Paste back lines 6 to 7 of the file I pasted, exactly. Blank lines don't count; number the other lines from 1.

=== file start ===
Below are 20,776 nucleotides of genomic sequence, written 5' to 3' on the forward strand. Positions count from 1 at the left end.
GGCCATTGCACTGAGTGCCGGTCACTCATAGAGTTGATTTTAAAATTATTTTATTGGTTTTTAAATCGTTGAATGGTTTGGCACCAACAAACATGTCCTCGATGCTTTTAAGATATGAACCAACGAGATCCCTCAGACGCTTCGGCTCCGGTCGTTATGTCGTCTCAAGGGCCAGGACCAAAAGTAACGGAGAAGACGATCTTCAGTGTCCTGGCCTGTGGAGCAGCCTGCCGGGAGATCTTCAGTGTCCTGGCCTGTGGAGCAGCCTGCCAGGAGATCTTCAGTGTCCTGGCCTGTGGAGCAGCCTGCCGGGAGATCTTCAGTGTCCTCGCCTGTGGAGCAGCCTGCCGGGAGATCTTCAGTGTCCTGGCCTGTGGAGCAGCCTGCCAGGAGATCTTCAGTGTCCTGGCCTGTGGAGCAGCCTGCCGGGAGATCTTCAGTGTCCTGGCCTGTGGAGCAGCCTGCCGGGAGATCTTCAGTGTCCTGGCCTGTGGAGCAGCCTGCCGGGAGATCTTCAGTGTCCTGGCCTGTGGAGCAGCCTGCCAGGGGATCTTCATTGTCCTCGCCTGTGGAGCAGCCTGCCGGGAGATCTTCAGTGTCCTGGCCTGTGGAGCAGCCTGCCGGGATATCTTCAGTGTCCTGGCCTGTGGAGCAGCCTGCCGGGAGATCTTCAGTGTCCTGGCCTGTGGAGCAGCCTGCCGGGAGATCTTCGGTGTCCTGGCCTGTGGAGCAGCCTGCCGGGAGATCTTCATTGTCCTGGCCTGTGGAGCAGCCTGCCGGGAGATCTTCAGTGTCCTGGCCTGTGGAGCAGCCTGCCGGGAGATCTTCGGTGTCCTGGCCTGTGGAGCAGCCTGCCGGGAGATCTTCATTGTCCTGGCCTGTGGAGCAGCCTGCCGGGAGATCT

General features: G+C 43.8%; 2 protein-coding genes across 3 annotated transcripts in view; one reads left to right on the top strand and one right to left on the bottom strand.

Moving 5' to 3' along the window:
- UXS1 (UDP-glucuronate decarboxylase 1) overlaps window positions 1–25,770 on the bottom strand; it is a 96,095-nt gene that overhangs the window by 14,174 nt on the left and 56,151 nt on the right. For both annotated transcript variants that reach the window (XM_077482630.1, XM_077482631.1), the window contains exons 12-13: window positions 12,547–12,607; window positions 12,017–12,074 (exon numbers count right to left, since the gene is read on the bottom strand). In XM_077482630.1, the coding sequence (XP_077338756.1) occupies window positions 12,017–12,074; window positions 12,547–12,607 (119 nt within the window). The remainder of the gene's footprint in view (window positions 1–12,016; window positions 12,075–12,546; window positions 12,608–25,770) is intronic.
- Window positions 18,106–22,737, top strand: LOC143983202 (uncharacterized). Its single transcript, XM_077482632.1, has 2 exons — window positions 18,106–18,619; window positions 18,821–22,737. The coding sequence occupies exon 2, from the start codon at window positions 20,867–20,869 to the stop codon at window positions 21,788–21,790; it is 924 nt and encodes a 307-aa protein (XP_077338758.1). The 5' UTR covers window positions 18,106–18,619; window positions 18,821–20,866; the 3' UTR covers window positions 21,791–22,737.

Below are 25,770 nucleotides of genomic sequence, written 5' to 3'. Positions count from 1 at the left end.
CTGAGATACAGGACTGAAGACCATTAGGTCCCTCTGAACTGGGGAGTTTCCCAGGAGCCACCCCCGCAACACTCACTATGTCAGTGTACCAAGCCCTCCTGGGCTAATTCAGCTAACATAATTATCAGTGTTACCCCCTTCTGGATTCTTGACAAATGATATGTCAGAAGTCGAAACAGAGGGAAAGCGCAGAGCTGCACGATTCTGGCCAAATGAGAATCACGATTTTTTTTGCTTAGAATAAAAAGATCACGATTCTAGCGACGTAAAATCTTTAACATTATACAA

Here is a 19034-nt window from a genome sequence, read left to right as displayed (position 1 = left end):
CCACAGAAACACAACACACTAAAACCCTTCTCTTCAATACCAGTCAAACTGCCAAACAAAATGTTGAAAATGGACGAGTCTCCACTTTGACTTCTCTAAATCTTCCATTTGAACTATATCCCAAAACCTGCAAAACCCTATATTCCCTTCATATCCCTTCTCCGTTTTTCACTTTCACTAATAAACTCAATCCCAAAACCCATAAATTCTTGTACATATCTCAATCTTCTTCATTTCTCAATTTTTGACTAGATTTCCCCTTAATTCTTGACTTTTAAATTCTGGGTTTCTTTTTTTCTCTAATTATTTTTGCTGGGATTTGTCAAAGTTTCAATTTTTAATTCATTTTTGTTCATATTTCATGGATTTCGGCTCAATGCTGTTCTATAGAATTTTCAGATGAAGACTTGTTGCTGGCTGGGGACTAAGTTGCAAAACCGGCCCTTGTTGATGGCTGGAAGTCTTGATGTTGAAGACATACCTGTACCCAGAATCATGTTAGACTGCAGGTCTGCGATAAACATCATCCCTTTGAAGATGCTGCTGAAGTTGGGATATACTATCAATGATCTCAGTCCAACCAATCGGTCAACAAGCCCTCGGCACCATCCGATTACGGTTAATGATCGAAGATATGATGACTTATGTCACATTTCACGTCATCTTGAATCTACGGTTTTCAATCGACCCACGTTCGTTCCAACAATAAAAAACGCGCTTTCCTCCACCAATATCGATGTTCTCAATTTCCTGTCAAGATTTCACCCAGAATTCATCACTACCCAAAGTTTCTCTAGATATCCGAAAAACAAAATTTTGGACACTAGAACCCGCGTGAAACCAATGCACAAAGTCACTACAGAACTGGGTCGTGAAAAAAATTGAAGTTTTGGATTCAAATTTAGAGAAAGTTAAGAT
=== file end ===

- Window positions 18,106–22,737, top strand: LOC143983202 (uncharacterized). Its single transcript, XM_077482632.1, has 2 exons — window positions 18,106–18,619; window positions 18,821–22,737. The coding sequence occupies exon 2, from the start codon at window positions 20,867–20,869 to the stop codon at window positions 21,788–21,790; it is 924 nt and encodes a 307-aa protein (XP_077338758.1). The 5' UTR covers window positions 18,106–18,619; window positions 18,821–20,866; the 3' UTR covers window positions 21,791–22,737.

Below are 25,770 nucleotides of genomic sequence, written 5' to 3'. Positions count from 1 at the left end.